Estimates of the Wyden-Gregg Tax Reform Bill

A few months back, we discussed a comprehensive proposal by Senators Ron Wyden (D-OR) and Judd Gregg (R-NH), the Bipartisan Tax Fairness and Simplification Act of 2010. Wyden-Gregg would, as its name indicates, simplify the tax system in many ways.  It would reduce the number of income tax brackets from six to three, with rates of 15, 25, and 35 percent. As a side note, the brackets would be adjusted for inflation based on a different measure, the chained CPI, which is one of the options included in our budget simulator.

The proposal would also eliminate a number of tax expenditures, and replace the preferential rates for capital gains and dividends with a tax exclusion on 35% of them. It would also nearly triple of the standard deduction, which would discourage taxpayers from itemizing and thus ease the burden some on the largest tax expenditures.  However, it leaves those big ticket items, like the exclusion for employer sponsored health insurance and the mortgage interest deduction, untouched. And the Earned Income Tax Credit, dependent care credit, and child tax credit expansions that have been enacted since 2001 would be extended.

The Wyden-Gregg proposal also drastically simplifies the corporate income tax.  There would be a flat 24 percent rate, down from a top marginal rate of 35 percent, and many of the preferences built into the tax would be eliminated. 

Yesterday, Tax Policy Center came out with revenue estimates of the proposal. Just as described earlier, Wyden-Gregg would be just about deficit-neutral relative to a current policy baseline, raising $22 billion over the next ten years and $31 billion in 2020 alone. Additional proposed (but unspecified) cuts in corporate welfare would roughly align the deficit-impact with that of the President's tax plan.

Still, the bill drastically increases deficits relative to a current law baseline -- by $4 trillion over the next decade. This is a cause for serious concern. It essentially means the costs of continuing the 2001/2003 tax cuts and AMT patches will be deficit-financed.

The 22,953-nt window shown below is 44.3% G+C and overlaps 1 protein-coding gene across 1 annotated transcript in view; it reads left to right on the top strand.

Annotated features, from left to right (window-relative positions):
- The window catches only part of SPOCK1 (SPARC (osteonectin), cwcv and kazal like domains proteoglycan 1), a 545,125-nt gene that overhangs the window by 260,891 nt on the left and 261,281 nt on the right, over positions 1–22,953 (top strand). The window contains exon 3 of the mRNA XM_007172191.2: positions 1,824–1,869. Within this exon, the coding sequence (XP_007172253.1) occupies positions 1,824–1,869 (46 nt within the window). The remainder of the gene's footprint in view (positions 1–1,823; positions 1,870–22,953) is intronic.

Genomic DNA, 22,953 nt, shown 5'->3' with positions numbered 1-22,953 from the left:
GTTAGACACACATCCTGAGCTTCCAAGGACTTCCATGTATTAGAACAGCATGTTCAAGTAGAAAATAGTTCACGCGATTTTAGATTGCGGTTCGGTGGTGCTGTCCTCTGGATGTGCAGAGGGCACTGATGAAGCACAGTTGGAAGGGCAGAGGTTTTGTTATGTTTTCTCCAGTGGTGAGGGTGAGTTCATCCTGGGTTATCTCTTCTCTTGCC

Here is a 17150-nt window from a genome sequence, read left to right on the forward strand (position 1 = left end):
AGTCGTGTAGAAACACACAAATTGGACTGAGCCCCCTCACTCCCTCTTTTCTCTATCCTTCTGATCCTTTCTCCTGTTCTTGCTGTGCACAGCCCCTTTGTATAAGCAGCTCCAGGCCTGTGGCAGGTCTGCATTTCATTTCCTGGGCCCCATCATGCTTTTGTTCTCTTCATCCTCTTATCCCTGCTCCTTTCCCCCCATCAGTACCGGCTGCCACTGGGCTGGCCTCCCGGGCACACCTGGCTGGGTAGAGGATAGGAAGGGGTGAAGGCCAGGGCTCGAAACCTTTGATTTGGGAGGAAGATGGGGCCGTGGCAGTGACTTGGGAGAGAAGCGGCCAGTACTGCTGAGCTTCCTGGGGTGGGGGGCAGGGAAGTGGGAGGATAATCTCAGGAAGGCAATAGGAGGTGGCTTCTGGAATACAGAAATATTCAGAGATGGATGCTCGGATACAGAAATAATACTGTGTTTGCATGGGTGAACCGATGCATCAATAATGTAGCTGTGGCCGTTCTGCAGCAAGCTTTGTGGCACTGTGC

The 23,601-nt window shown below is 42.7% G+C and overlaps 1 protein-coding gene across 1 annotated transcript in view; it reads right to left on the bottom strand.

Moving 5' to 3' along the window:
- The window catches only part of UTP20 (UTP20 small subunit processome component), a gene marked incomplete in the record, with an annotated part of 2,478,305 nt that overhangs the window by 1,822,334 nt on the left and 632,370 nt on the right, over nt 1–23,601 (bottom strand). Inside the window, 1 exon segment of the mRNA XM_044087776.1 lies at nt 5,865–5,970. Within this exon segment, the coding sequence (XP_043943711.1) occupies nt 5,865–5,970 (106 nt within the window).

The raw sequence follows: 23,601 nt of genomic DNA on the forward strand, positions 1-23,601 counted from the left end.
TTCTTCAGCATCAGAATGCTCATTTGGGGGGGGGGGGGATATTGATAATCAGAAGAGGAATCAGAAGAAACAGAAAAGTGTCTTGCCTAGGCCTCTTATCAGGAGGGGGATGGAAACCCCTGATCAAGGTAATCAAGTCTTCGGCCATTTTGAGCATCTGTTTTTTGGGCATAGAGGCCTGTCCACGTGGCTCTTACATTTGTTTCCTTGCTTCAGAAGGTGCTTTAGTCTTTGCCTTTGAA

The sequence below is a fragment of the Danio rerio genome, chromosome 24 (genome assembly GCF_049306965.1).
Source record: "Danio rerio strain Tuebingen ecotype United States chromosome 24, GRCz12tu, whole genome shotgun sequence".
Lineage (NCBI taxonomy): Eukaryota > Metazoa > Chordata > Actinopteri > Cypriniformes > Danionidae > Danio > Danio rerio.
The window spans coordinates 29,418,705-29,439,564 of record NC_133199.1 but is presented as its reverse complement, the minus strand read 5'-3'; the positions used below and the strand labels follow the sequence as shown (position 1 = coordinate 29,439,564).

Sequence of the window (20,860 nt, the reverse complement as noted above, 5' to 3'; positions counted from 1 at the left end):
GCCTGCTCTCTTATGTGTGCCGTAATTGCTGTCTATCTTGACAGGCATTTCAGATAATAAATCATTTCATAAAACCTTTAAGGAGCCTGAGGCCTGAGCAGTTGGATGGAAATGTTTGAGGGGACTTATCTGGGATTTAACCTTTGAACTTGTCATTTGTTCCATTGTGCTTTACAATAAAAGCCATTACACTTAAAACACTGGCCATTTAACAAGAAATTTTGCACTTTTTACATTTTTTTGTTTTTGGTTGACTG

Compared to a current policy baseline, the rate changes alone would have the effect of raising $600 billion. Yet compared to a current law baseline, they would cost nearly $1.3 trillion.

Here is a breakdown of the bill:

Provision 2011-2020 Deficit Impact (in billions)
Current Policy Baseline Current Law Baseline
Simply to Three Rates of 15%, 25%, and 35% +$599 -$1,284
Increase Standard Deduction -$1,577 -$736
Replace Capital Gains/Dividends Rates with 35% Exclusion +$447 -$175
Repeal Alternative Minimum Tax -$298 -$2,123
Extend Certain Provisions from the 2001/2003 Tax Cuts n/a -$536
Eliminate Various Itemized Deductions +$131 +$175
Repeal Exclusion of Section 125 Cafeteria Plans +$567 +$567
Index Tax Code to Alternate Measure of Inflation (Chained-CPI) +$100 +$103
Other Income Tax Provisions +$264 +$197
Subtotal, Income Tax Provisions +$233 -$3,812
24 Percent Tax Rate -$990 -$990
Other Corporate Tax Provisions $768 $739
Subtotal, Corporate Tax Provisions -$222 -$251
Internet Gambling Tax +$11 +$11
Total +$22 -$4,053

Overall, the Wyden-Gregg proposal is a good start for tax reform, but it is not a finished product. It does significantly simplify the individual and corporate income taxes, but it leaves many of the largest tax expenditures completely untouched. It also does not raise enough revenue to help put a dent in our deficits, though it is an improvement over current policy. The plan could shoot for being closer to deficit-neutral relative to current law, either by itself or when combined with spending reforms. They could accomplish the goal, for example, by scaling back the corporate rate cuts, increasing the standard deduction less, making the income tax rates a little higher, or going after the biggest and most distortionary tax expenditures. Nonetheless, making our tax code more efficient should be a top priority if we are to raise revenue in a less economically damaging way; Wyden-Gregg puts us on the right path in that respect, even if they fall short in terms of revenue.